1. “Jane Doe” : “graduatedFrom” : “Columbia University”
  2. “Jane Doe” : “graduationYear” : “2001”
  3. “Jane Doe” : “AuthorOf” : “This document: ISBN-125”
  4. “Sports Medicine” : “MainTopicOf” : “This document: ISBN-125”
  5. “Henry James” : “AuthorOf” : “ISBN:12345”
  6. “This document: ISBN-125” : “refersTo” : “document ISBN-545”
  7. “Sandra Day” : “graduatedFrom” : “Columbia University”
  8. “Sandra Day” : ”graduationYear” : “2001”
  9. “Sandra Day” : “AuthorOf” : “document ISBN-545”


From these facts, the following inferences can be made:

  1. Henry James and Jane Doe co-authored document ISBN-125.
  2. Sandra Day and Jane Doe were college classmates


In this example, the facts (triples) are used for knowledge discovery.


In this case, the knowledge discovery or inferences can be accomplished with a minimal coding effort using the simple data structures and a rich query API.


So please stay tuned!

How to use MarkLogic with Open Government?

May 10, 2013


How to use MarkLogic with US Congress Bill Data?


I’m a big advocate for open government data projects. One of the more interesting efforts is the US Congress legislation data that is published every night on GitHub.

Here’s the link. =>

For more about GitHub, please see this Clay Shirky TED talk.

Clay Shirky would like to use GitHub as a tool to manage the legislation process. He calls it a new “form of arguing”. It’s a great idea but GitHub is not an easy tool for government legislators yet. It could use some ease-of-use tweaks for folks not familiar with software development.

In any case, Clay mentioned the posting of US Congress Bill data that occurs nightly. Posting the data is a great example of government transparency.  This data can be used to measure congressional productivity and maybe even accountability.

This data makes it possible to provide a real-time (well nightly) digital Report Card. It can be used to measure any perceptions of Congressional Gridlock that is often reported in the news.

This blog post will show how to do this but before I start here’s some notes about the US Congress that will help when we look at the data.

Notes on the US Congress and the Legislative Process:

  1. Consists of 2 houses: Senate and House of Representatives.
  2. There are 535 voting members: 435 in the House of Representatives and 100 in the Senate.
  3. Each Congressional Session is 2 years.
  4. Current Session is the 113th Congress which runs from January 3, 2013 to January 3, 2015.
  5. A key objective is to create legislation that improves and advances the entire country.
  6. Any member of House or Senate can introduce legislation for debate. It is done by proposing a bill.
  7. Congressional bill is introduced and championed by a sponsor.

  8. Bill is then sent to appropriate congressional committee to decide if the House or Senate will vote on the bill.

  9. Senate has 17 committees and 70 subcommittees.

  10. House has 23 committees and 104 subcommittees.

  11. Each committee focuses on a specific policy area.

  12. Bill is passed when a majority vote is received in both the House and Senate.

  13. President must sign the bill to pass it into law or veto it.

  14. Congressional Productivity can be measured by the number of bills that get signed by the president.


The Huffington Post news outlet published an article about Congressional Productivity of the 112th Congress at the end of 2012. The article noted that the 111th Congress had 383 bills signed into law by the president. The 112th congress had only 283 bills signed by the president.

One could conclude that the 112th Congress was less productive than the 111th Congress but there are other factors to consider.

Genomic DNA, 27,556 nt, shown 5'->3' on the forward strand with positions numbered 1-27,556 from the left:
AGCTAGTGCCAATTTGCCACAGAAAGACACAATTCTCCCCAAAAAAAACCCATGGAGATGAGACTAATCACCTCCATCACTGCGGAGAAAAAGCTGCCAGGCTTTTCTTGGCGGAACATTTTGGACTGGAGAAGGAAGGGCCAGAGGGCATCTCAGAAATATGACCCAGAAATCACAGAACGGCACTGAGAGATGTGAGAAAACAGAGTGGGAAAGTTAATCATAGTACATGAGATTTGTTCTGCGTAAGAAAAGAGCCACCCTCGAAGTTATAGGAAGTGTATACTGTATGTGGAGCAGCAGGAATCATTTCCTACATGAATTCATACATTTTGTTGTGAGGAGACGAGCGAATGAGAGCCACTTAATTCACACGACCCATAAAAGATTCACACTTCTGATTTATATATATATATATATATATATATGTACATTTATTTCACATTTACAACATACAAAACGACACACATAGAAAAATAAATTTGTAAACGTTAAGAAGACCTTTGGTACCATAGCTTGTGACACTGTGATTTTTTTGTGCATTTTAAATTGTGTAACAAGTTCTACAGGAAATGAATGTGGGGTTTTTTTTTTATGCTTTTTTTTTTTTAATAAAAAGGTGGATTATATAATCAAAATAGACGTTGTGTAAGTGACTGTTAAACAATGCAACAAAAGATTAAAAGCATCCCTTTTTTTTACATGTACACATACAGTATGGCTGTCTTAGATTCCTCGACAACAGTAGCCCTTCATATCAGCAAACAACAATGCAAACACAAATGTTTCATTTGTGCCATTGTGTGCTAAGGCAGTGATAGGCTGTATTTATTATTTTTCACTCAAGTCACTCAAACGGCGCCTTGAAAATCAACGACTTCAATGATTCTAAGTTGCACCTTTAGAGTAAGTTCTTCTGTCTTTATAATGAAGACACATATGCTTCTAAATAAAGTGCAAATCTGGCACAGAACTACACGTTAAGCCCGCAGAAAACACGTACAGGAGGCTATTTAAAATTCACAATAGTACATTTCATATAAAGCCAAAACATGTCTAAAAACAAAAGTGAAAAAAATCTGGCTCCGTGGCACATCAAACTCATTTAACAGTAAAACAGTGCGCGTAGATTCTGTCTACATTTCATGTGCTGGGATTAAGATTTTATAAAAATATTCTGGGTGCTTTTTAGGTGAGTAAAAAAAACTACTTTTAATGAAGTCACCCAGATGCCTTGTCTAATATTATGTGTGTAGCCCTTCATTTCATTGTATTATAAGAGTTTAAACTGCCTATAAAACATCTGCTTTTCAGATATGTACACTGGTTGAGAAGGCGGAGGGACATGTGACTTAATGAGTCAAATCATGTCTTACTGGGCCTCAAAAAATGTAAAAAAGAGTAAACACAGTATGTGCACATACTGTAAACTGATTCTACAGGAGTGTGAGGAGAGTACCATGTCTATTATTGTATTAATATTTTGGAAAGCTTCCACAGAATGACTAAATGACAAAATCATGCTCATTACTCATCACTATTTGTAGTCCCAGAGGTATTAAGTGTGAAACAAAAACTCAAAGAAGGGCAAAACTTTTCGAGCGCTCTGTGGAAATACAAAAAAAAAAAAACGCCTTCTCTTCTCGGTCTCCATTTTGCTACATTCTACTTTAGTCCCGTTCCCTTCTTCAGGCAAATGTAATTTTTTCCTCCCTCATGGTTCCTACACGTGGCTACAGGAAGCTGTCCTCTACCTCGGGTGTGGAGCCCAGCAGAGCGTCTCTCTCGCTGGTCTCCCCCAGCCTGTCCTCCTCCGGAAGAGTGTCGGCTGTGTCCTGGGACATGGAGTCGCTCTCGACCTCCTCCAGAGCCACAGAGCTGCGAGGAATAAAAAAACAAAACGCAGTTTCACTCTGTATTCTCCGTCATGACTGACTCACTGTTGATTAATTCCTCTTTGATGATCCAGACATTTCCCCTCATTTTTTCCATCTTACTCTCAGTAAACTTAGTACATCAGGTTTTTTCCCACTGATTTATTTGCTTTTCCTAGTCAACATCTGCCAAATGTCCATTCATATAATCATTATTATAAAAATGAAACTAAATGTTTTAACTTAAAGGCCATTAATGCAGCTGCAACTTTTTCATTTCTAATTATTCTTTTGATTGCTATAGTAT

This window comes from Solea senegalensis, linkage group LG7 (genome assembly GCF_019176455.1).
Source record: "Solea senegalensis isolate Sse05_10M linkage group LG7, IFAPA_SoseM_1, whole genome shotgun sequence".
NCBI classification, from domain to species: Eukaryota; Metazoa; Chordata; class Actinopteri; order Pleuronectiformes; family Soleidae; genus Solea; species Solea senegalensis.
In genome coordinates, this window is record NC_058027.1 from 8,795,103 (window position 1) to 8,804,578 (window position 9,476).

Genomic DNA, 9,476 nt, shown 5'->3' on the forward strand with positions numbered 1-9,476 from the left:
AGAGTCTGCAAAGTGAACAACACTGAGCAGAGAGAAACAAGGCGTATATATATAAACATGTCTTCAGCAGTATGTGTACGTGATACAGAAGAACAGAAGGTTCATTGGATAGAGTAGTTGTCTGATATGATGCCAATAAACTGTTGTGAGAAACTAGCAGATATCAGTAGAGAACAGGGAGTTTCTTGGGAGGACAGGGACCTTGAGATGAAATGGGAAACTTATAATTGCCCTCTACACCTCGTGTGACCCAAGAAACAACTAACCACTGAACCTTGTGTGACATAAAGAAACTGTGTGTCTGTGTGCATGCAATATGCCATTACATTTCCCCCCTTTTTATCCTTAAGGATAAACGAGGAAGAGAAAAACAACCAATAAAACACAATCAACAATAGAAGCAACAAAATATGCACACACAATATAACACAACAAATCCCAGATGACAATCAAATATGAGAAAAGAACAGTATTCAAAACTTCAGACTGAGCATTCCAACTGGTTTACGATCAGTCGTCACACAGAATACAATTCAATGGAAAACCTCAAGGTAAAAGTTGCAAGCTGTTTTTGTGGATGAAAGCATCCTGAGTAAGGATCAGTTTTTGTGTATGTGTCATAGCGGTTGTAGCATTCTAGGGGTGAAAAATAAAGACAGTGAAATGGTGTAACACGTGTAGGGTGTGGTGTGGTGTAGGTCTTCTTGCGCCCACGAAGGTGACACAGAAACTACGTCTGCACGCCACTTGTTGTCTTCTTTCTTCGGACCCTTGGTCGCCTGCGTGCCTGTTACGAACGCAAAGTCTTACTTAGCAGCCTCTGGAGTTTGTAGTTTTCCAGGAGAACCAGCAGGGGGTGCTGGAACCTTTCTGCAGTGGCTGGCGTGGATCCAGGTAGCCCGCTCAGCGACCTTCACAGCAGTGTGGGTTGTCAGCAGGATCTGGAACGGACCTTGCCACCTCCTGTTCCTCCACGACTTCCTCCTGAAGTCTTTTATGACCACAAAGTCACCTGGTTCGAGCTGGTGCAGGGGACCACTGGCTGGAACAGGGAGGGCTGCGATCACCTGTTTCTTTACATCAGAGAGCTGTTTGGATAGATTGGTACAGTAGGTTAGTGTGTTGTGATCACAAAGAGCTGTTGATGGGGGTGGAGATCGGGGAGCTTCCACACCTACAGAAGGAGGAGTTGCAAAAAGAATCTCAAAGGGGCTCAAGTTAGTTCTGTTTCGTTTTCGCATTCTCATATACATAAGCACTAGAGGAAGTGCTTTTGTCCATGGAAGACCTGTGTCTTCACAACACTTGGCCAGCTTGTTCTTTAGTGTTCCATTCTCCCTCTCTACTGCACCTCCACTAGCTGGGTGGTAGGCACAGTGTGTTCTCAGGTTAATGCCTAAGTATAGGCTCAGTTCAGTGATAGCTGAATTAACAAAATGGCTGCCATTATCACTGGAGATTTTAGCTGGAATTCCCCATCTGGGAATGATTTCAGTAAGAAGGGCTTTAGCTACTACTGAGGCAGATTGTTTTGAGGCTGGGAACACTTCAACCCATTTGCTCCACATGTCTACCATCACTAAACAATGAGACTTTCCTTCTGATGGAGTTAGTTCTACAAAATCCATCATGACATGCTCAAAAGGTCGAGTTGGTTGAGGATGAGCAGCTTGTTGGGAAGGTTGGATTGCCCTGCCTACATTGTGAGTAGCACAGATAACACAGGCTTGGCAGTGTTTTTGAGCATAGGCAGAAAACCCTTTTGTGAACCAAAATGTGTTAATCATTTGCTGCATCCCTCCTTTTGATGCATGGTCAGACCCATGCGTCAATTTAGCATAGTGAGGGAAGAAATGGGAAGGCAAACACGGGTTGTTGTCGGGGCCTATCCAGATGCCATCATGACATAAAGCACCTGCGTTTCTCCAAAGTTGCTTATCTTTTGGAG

Here’s the Huffington Post article.



Is it possible to use the nightly data to verify or track Congressional Productivity on a daily basis?

How difficult would it be to show data visualizations for each congress?

The answer to both questions is a most definite yes but how?

Here’s a simple data set that I’d like to visualize and build from.


Years Bills Proposed Bills Signed Bill Sign Rate
110 2007-2008 14,042 460 3.28%
111 2009-2010 13,675 383 2.80%
112 2011-2012 12,299 283 2.30%


MarkLogic Ingestion and Enrichment

This is an easy problem for MarkLogic. MarkLogic is typically used to ingest, enrich, search and discover.

Once the data is in MarkLogic, the following questions can be easily answered.

  1. How many bills signed by president by year?
  2. Who are the most productive congress members by year?
  3. What is the bill proposed to bill signed ratio by year?

I’ve created a MarkLogic database and ingested the US Congress Bill data from the previous Congressional Sessions. The data ranges from the 93rd Congress (1974 to 1975) to the 112th Congress (2011 to 2012).

For the current session, 113th Congress, I created a scheduled task that runs every night at 11:00 PM EST (8:00 PM PST). The scheduled task ingests the data and enriches it with some simple presidential data.

I’ve also used the MarkLogic App Builder tool to create a quick web application that shows the bills signed by year. It can also be used to search and discover.

The App Builder and ingestion code is posted here. => Source Code

The web application is here. =>

Please give it a try.

Please be sure to try the clickable pie chart and bar chart widgets.

To see the most productive Congress Members by Year, press the "Enacted Type” public facet in the top left corner. Once pressed, you will see the results by year.




The Top 30 Most Productive Congress Members are listed in the Sponsor Facet (see image). This sponsor list shows the most productive members for the past 32 years in a descending order.

The number in parenthesis is the number of bills that they sponsored that were signed by the President of the United States.



I use the Sponsor classifier because a Sponsor is a senator or house representative who introduces a bill or amendment and is the bill’s chief advocate. The process of sponsoring a bill requires significant effort. So we can conclude that this could be a good metric for a congress member’s productivity.